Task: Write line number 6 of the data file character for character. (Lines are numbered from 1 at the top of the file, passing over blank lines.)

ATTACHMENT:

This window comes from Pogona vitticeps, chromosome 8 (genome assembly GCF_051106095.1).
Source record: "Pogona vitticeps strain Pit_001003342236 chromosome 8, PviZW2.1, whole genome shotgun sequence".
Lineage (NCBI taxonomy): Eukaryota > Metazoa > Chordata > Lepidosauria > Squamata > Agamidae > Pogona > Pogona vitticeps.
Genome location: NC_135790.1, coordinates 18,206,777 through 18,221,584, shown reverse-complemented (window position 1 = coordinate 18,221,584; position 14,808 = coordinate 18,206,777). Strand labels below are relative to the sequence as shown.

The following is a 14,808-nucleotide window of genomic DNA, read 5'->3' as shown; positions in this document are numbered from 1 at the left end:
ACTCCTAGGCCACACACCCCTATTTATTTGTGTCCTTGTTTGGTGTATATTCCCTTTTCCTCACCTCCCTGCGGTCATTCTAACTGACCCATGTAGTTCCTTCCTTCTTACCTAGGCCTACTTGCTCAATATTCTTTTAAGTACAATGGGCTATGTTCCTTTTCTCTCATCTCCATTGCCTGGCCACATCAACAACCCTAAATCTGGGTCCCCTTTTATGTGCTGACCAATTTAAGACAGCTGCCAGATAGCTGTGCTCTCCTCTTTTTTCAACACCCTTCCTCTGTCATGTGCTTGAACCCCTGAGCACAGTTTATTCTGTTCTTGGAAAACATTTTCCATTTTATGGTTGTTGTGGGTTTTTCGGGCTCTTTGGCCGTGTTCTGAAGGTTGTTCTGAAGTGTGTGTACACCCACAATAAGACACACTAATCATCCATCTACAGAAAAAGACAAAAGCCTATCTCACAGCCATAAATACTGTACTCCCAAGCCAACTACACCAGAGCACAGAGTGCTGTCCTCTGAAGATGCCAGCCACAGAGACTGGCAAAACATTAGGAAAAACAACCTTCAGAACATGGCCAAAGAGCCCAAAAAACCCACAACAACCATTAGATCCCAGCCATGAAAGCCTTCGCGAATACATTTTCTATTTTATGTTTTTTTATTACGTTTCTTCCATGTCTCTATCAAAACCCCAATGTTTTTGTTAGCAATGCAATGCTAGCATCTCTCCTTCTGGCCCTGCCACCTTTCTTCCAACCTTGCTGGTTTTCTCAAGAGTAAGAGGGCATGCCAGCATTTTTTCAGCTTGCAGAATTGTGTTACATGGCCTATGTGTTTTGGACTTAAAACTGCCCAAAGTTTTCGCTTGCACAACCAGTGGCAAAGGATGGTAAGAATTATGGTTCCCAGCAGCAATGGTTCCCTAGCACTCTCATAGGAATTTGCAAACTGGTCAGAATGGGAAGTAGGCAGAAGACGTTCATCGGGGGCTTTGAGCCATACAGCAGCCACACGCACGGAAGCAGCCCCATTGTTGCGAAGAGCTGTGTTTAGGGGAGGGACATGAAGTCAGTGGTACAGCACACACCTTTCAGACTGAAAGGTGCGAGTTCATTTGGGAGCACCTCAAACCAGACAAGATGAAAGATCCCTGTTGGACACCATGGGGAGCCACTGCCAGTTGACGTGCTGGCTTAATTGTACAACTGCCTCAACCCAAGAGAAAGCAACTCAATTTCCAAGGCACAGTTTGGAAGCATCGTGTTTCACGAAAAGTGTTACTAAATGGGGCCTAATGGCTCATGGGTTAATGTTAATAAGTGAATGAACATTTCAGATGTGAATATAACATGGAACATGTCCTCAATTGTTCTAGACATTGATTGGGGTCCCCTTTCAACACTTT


ACTCCTAGGCCACACACCCCTATTTATTTGTGTCCTTGTTTGGTGTATATTCCCTTTTCCTCACCTCCCTGCGGTCATTCTAACTGACCCATGTAGTTCCTTCCTTCTTACCTAGGCCTACTTGCTCAATATTCTTTTAAGTACAATGGGCTATGTTCCTTTTCTCTCATCTCCATTGCCTGGCCACATCAACAACCCTAAATCTGGGTCCCCTTTTATGTGCTGACCAATTTAAGACAGCTGCCAGATAGCTGTGCTCTCCTCTTTTTTCAACACCCTTCCTCTGTCATGTGCTTGAACCCCTGAGCACAGTTTATTCTGTTCTTGGAAAACATTTTCCATTTTATGGTTGTTGTGGGTTTTTCGGGCTCTTTGGCCGTGTTCTGAAGGTTGTTCTGAAGTGTGTGTACACCCACAATAAGACACACTAATCATCCATCTACAGAAAAAGACAAAAGCCTATCTCACAGCCATAAATACTGTACTCCCAAGCCAACTACACCAGAGCACAGAGTGCTGTCCTCTGAAGATGCCAGCCACAGAGACTGGCAAAACATTAGGAAAAACAACCTTCAGAACATGGCCAAAGAGCCCAAAAAACCCACAACAACCATTAGATCCCAGCCATGAAAGCCTTCGCGAATACATTTTCTATTTTATGTTTTTTTATTACGTTTCTTCCATGTCTCTATCAAAACCCCAATGTTTTTGTTAGCAATGCAATGCTAGCATCTCTCCTTCTGGCCCTGCCACCTTTCTTCCAACCTTGCTGGTTTTCTCAAGAGTAAGAGGGCATGCCAGCATTTTTTCAGCTTGCAGAATTGTGTTACATGGCCTATGTGTTTTGGACTTAAAACTGCCCAAAGTTTTCGCTTGCACAACCAGTGGCAAAGGATGGTAAGAATTATGGTTCCCAGCAGCAATGGTTCCCTAGCACTCTCATAGGAATTTGCAAACTGGTCAGAATGGGAAGTAGGCAGAAGACGTTCATCGGGGGCTTTGAGCCATACAGCAGCCACACGCACGGAAGCAGCCCCATTGTTGCGAAGAGCTGTGTTTAGGGGAGGGACATGAAGTCAGTGGTACAGCACACACCTTTCAGACTGAAAGGTGCGAGTTCATTTGGGAGCACCTCAAACCAGACAAGATGAAAGATCCCTGTTGGACACCATGGGGAGCCACTGCCAGTTGACGTGCTGGCTTAATTGTACAACTGCCTCAACCCAAGAGAAAGCAACTCAATTTCCAAGGCACAGTTTGGAAGCATCGTGTTTCACGAAAAGTGTTACTAAATGGGGCCTAATGGCTCATGGGTTAATGTTAATAAGTGAATGAACATTTCAGATGTGAATATAACATGGAACATGTCCTCAATTGTTCTAGACATTGATTGGGGTCCCCTTTCAACACTTT